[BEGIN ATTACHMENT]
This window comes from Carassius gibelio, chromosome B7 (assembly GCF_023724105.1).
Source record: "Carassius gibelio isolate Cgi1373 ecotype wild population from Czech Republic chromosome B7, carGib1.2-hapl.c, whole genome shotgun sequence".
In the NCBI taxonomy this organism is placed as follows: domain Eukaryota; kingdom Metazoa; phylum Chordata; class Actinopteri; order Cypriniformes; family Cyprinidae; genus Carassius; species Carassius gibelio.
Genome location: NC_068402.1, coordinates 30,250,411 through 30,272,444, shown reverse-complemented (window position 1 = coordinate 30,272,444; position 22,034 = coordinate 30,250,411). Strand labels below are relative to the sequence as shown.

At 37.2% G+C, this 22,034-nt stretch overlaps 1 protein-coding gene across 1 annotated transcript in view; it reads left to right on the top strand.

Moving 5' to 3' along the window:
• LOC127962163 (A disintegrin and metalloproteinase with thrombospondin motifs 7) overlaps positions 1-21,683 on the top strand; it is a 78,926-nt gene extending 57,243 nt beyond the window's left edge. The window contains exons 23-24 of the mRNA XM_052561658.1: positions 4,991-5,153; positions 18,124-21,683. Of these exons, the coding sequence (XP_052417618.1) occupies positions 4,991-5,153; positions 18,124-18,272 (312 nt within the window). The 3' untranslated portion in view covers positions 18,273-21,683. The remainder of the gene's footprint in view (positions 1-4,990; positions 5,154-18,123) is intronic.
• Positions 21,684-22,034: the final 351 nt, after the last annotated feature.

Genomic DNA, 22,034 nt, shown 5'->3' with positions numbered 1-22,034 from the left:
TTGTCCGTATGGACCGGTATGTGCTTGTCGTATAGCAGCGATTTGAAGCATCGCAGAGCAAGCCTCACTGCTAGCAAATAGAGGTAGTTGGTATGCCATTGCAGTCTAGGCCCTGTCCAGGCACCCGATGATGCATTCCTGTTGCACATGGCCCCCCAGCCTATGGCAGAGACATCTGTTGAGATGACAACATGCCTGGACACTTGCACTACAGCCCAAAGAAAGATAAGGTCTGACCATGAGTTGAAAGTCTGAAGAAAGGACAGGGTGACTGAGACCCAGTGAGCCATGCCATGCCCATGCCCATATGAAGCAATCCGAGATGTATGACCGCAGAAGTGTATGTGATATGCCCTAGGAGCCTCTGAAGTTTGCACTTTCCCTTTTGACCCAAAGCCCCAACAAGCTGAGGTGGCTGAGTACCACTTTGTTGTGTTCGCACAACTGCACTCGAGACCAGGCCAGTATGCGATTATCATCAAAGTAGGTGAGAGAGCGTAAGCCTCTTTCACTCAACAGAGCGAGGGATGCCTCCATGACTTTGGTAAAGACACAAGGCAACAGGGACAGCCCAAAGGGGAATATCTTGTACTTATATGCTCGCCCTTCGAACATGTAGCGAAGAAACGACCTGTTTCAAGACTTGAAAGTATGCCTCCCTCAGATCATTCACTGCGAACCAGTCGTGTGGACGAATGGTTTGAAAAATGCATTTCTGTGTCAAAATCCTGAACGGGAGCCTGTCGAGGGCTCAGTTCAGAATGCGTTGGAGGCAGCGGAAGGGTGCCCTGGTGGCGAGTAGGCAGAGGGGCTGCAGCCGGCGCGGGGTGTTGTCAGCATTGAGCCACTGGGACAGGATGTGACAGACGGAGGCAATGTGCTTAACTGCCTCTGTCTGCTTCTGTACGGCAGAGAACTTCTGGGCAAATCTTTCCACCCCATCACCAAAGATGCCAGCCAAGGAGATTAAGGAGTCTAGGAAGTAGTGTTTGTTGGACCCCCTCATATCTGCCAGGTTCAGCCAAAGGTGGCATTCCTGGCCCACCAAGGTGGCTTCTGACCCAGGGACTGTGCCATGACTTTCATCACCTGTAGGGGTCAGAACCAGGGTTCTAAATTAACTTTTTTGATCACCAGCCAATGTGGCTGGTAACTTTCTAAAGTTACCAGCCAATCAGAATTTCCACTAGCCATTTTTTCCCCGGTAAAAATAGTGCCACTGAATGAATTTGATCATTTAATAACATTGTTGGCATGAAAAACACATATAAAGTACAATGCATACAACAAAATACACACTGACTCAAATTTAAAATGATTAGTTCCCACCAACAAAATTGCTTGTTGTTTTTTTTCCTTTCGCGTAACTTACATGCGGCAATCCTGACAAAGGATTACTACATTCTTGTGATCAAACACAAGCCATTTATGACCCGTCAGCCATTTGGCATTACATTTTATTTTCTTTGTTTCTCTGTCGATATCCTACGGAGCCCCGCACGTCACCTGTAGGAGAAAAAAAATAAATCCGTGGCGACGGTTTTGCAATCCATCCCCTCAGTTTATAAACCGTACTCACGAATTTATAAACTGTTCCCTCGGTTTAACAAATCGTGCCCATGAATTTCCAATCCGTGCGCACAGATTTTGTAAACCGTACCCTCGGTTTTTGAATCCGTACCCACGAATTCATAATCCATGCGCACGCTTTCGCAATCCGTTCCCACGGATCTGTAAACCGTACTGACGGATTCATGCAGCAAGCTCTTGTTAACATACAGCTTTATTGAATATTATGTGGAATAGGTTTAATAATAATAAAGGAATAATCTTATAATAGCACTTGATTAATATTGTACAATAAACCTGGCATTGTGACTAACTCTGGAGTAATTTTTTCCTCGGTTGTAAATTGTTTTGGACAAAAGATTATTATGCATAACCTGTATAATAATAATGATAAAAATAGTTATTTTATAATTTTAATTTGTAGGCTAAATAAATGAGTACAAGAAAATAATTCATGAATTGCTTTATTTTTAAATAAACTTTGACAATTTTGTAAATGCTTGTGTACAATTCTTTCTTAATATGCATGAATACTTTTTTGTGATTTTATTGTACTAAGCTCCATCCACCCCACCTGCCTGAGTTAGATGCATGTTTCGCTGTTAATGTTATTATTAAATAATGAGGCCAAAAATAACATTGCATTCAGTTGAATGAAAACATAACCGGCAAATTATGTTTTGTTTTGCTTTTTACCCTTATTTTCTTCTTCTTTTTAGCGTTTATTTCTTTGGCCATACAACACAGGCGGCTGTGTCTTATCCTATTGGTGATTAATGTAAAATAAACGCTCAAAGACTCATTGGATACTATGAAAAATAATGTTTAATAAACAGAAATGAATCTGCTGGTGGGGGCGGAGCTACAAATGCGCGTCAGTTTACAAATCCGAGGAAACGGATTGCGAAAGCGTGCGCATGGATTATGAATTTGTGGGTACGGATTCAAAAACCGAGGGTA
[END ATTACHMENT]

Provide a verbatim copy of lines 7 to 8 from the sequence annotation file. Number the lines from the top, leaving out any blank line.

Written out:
• LOC127962163 (A disintegrin and metalloproteinase with thrombospondin motifs 7) overlaps positions 1-21,683 on the top strand; it is a 78,926-nt gene extending 57,243 nt beyond the window's left edge. The window contains exons 23-24 of the mRNA XM_052561658.1: positions 4,991-5,153; positions 18,124-21,683. Of these exons, the coding sequence (XP_052417618.1) occupies positions 4,991-5,153; positions 18,124-18,272 (312 nt within the window). The 3' untranslated portion in view covers positions 18,273-21,683. The remainder of the gene's footprint in view (positions 1-4,990; positions 5,154-18,123) is intronic.
• Positions 21,684-22,034: the final 351 nt, after the last annotated feature.